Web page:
One solution to this is building up – and that’s exactly what data center firms have been doing, not just in Hong Kong, but other dense urban environments, like Singapore and Munich.
“The challenge is indeed how to build up high rise data centers. For example, our MEGA-i is a 33-floor building, all 100% data center,” Tong said. “With Hong Kong, the scarcity of land is real, and the price is not cheap. We need to ensure that we optimize every inch of gross floor area.”
Of course, another way to add more servers in a limited space to increase their power density – and data centers in Hong Kong have been doing this too. “It is in our interest to pull in as much power as possible to the limited GFA [gross floor area] and then allow the customer to ramp up their server rack based on 5kW per rack, or 10kW per rack, or even 15kW – the higher the better for us, because we can charge them accordingly,” Tong said.
Like other large colocation providers – most notably Equinix – SUNeVision has started to promote interconnection with its existing customers as one of the benefits of housing servers in its facilities. Tong said the company supports around 15,000 interconnections – about 40% more than what’s available in local Equinix data centers.
“The Chinese cloud gateways, and the US cloud gateways all reside with us for peering and connectivity with one another,” he added.
Tong makes no secret of how the company makes its money: “Hong Kong is a hub and ‘hot’ data is something that the end customer willing to pay for to the cloud [provider], and the cloud [provider] is willing to pay us.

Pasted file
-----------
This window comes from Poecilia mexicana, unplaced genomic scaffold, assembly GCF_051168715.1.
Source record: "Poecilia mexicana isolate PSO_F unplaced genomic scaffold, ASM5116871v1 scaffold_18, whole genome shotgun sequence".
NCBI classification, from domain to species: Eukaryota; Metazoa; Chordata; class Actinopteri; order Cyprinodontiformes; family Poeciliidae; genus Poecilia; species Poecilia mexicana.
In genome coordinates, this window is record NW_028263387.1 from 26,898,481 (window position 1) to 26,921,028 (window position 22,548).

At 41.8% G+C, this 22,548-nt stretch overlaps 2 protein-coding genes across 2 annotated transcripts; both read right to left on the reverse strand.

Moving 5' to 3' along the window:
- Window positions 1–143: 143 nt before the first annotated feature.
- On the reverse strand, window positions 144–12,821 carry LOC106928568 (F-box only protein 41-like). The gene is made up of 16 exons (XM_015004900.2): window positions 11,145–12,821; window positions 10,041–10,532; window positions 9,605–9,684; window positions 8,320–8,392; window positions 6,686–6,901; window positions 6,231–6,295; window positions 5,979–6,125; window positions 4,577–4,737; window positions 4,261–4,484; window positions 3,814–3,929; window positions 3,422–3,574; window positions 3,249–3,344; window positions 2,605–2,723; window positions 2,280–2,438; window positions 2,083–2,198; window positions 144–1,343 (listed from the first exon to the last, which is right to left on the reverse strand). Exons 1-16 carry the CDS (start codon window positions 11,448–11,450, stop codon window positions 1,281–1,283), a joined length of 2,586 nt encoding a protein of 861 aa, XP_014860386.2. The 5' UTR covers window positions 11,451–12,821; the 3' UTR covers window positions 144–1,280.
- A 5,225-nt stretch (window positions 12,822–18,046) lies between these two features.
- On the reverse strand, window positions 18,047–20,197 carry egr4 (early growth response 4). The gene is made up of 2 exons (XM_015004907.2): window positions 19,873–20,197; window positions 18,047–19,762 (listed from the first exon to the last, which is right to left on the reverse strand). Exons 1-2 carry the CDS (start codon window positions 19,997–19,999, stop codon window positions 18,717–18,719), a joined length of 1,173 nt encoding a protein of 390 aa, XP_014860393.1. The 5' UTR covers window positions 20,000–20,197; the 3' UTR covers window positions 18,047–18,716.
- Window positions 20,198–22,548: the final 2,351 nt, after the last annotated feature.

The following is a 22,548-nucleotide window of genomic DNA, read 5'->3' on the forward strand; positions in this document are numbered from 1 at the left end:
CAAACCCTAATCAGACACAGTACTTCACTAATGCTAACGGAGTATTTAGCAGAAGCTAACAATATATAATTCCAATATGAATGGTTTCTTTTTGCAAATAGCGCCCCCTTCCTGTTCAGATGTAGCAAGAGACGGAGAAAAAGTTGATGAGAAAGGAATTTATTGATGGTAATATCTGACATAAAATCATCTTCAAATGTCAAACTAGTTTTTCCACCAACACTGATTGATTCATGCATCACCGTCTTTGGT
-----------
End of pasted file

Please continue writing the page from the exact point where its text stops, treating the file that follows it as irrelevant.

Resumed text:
“In Hong Kong, there’s not a lot of high quality supply, but the demand is there, and keeps on growing. As a result, we are able to charge a reasonable price based on our high quality portfolio to enjoy a good financial return.”
A good financial return, in this case, means HK$996 million in revenue in the first half of 2022, with a net profit margin of 41%.
As for the impact of Hong Kong’s controversial National Security Law, which was predicted to cause an exodus of American and European businesses from the city, Tong said it had failed to make an impact on customer uptake, or the company's bottom line.
“The numbers speak for themselves,” he said. “The three year CAGR is still at 11%. In the 12 month period after the National Security Law was announced in Hong Kong, we reached a historical peak again. From a data center point of view, revenue actually increased 14% year-on-year in that particular year. We had more customers going in than coming out.
“Those customers see Hong Kong as a place to do business. I think this is really key. As long as cloud adoption is rising, a lot of enterprises are moving things to the cloud, they will need to procure more data center space. It is as simple as that.”
He also made a prediction about what the Chinese cloud vendors will do next: “The low-hanging fruit, the easy, high-growth markets in China have reached a certain point, and [cloud vendors] need to come outside of China to follow the One Belt One Road, go to Southeast Asia, other parts of Asia, to capture another wave of growth. And Hong Kong is the first stop that they are very comfortable with.”